China is now the biggest lender to Pakistan, including both public and private debt, but no figures are available about the amount of debt Pakistan owes to China. An estimate is that around $19-20 billion out of $90 billion total debt and liabilities of Pakistan is Chinese i.e. over one fifth of the overall debt. According to the SBP annual report, China bilateral debt to the government stood at $7.2 billion by Jun17.
This has increased by over $3 billion (from $4bn in Jun13) in the last four years. And now, China has surpassed Japan to become the single biggest bilateral lender to Government of Pakistan. Apart from bilateral debt, Pakistan currency swaps (which only exits with China) in Jun17 stood at $1.5 billion which brings the debt tally to $8.7 billion. The central bank safe deposit stood at $0.7 billion which is most likely provided by none other than China. That takes the total number to $9.4 billion.
A detailed analysis shows ICBC Pakistan branch has taken debt of $2.7 billion from the parent company by June 17. They brought the dollars in Pakistan and have done swap to run the operations in rupees. This takes the loan amount to $12.1 billion. China also happens to be the biggest lender to the private sector as well. There is no direct number to reach the Chinese loan to Pakistan private sector; but virtually all the increase in the last three years has come from China. The total private sector external loan increased from $3 billion in Jun15 to $7.2 billion in Dec17.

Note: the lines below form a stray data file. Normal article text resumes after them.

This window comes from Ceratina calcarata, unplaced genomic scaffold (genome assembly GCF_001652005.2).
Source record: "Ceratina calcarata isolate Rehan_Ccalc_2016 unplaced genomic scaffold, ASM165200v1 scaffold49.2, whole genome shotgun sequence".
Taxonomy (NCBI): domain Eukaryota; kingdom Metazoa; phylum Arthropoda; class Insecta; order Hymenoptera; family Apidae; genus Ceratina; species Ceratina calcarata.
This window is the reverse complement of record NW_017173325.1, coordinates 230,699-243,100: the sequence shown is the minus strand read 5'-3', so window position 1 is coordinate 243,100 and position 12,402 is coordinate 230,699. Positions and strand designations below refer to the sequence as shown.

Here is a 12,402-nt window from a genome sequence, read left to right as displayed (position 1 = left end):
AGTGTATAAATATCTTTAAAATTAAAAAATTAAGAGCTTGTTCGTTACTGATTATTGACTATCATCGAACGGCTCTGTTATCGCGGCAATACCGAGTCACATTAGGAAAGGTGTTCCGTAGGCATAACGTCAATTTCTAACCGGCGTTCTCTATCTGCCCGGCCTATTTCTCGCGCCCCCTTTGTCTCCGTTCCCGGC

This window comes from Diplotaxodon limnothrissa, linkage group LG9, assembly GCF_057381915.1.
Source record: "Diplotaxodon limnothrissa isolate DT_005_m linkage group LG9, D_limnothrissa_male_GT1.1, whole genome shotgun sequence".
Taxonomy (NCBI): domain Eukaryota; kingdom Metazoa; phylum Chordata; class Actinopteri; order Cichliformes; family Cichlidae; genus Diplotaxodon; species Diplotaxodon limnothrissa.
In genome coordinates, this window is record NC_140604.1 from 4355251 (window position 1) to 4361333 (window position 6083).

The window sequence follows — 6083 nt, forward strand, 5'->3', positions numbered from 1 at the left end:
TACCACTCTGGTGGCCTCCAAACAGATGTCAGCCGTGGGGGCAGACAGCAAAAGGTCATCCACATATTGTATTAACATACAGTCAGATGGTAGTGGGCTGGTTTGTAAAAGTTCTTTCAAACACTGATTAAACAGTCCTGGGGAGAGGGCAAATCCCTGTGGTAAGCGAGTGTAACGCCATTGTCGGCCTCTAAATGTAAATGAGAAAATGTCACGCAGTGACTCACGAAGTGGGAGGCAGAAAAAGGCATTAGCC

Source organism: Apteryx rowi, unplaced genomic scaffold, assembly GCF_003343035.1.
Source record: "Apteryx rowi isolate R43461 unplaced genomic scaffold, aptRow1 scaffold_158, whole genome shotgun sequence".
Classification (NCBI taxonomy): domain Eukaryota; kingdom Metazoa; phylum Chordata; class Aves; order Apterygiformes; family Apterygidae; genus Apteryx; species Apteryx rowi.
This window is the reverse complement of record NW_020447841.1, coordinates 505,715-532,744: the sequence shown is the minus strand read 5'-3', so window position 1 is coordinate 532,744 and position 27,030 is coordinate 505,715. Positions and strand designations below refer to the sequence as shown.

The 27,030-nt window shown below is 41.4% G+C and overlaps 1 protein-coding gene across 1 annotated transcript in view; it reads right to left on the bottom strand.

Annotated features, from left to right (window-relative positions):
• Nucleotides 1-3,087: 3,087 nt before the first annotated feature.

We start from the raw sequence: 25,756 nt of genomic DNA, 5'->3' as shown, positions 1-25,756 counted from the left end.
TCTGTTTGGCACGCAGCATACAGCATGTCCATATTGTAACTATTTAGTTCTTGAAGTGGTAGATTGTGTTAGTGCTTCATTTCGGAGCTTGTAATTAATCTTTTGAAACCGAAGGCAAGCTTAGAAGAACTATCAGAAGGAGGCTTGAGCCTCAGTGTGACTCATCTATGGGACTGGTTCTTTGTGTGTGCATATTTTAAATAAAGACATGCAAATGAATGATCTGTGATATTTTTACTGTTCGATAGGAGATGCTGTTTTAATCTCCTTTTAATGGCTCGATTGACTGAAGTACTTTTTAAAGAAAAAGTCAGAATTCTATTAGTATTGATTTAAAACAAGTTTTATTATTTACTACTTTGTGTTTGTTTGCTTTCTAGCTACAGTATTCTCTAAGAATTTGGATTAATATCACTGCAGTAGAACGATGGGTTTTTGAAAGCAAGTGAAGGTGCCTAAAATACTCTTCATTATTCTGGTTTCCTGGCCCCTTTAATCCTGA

This is an unprecedented growth and mostly came in terms of IPPs' financing under CPEC and other projects. A reasonable estimate is that out of $4.2 billion increase in last 30 months, $3.5 billion is from China.
In addition to this, the debt liabilities to direct investors stood at $3.5 billion. This amount is loaned to foreign investors operating in Pakistan. The biggest investment by a foreign company in the last few years is from China Mobile and by a conservative estimate, $1.5 billion is the loan to China Mobile. Adding $1.5 billion to $15.6 billion takes the toll to $17.1 billion. Now most of these numbers are based on June 2017 and Pakistan's total external debt and liabilities increased from $83.1 billion then to $88.9 billion by Dec17. The debt has rapidly increased by $5.8 billion in the last six months and is still growing.
It is safe to estimate that Chinese liabilities have reached $19 billion. The need to raise further debt today is pressing for the economy to continue the growth path. Currently, western multilaterals and others are tightening their grip on Pakistan because of falling import cover. In order to continue the growth momentum, Chinese loans are imperative. But going back to the IMF is also inevitable which will surely hurt the growth momentum. Based on the above calculation, roughly speaking, $10 billion debt is CPEC related funding and $3-4 billion came as FDI under CPEC. This is mere one fourth of the total CPEC commitments and both Chinese investment and loans are bound to increase in next five years.
Needless to say, the present debt acquiring strategy is counterproductive in the long run. As it is, Pakistan's debt fueled growth is not sustainable and the country would find it really difficult to repay the loans. It is therefore important that we develop alternative ways to meet our development needs, specially exports which have declined steeply in the last four years.